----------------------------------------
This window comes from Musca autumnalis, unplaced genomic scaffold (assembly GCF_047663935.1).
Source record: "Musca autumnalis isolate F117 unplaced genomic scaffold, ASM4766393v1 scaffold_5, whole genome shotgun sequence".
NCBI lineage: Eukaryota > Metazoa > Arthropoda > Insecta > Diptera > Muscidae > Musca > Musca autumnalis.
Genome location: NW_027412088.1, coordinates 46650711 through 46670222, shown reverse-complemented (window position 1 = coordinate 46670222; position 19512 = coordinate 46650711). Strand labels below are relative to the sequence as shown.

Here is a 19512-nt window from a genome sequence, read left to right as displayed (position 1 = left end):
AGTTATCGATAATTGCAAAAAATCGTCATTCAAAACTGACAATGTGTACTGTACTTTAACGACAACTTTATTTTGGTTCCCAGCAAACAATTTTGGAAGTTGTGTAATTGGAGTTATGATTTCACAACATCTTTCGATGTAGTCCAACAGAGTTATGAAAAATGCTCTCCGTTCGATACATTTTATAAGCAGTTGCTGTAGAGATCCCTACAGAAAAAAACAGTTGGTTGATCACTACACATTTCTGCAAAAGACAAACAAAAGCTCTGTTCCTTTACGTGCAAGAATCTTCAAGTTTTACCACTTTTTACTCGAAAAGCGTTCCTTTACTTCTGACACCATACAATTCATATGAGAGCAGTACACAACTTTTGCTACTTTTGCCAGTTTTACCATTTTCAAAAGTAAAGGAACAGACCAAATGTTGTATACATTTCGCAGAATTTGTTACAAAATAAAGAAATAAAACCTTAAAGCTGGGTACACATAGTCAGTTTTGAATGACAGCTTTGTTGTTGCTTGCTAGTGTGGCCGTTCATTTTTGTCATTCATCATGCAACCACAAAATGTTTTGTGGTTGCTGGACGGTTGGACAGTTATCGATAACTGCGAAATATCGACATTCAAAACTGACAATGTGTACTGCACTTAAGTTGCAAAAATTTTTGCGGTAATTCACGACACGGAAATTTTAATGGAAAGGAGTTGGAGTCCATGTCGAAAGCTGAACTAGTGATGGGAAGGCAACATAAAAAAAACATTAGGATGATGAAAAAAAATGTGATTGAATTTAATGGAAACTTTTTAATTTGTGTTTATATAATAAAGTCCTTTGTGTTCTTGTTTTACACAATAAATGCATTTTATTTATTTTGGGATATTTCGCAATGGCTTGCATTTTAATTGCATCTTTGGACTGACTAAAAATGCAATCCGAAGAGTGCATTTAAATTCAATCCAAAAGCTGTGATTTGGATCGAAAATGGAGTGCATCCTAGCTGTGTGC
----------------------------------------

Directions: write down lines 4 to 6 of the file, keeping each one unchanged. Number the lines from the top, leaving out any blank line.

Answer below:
Genome location: NW_027412088.1, coordinates 46650711 through 46670222, shown reverse-complemented (window position 1 = coordinate 46670222; position 19512 = coordinate 46650711). Strand labels below are relative to the sequence as shown.

Here is a 19512-nt window from a genome sequence, read left to right as displayed (position 1 = left end):
AGTTATCGATAATTGCAAAAAATCGTCATTCAAAACTGACAATGTGTACTGTACTTTAACGACAACTTTATTTTGGTTCCCAGCAAACAATTTTGGAAGTTGTGTAATTGGAGTTATGATTTCACAACATCTTTCGATGTAGTCCAACAGAGTTATGAAAAATGCTCTCCGTTCGATACATTTTATAAGCAGTTGCTGTAGAGATCCCTACAGAAAAAAACAGTTGGTTGATCACTACACATTTCTGCAAAAGACAAACAAAAGCTCTGTTCCTTTACGTGCAAGAATCTTCAAGTTTTACCACTTTTTACTCGAAAAGCGTTCCTTTACTTCTGACACCATACAATTCATATGAGAGCAGTACACAACTTTTGCTACTTTTGCCAGTTTTACCATTTTCAAAAGTAAAGGAACAGACCAAATGTTGTATACATTTCGCAGAATTTGTTACAAAATAAAGAAATAAAACCTTAAAGCTGGGTACACATAGTCAGTTTTGAATGACAGCTTTGTTGTTGCTTGCTAGTGTGGCCGTTCATTTTTGTCATTCATCATGCAACCACAAAATGTTTTGTGGTTGCTGGACGGTTGGACAGTTATCGATAACTGCGAAATATCGACATTCAAAACTGACAATGTGTACTGCACTTAAGTTGCAAAAATTTTTGCGGTAATTCACGACACGGAAATTTTAATGGAAAGGAGTTGGAGTCCATGTCGAAAGCTGAACTAGTGATGGGAAGGCAACATAAAAAAAACATTAGGATGATGAAAAAAAATGTGATTGAATTTAATGGAAACTTTTTAATTTGTGTTTATATAATAAAGTCCTTTGTGTTCTTGTTTTACACAATAAATGCATTTTATTTATTTTGGGATATTTCGCAATGGCTTGCATTTTAATTGCATCTTTGGACTGACTAAAAATGCAATCCGAAGAGTGCATTTAAATTCAATCCAAAAGCTGTGATTTGGATCGAAAATGGAGTGCATCCTAGCTGTGTGC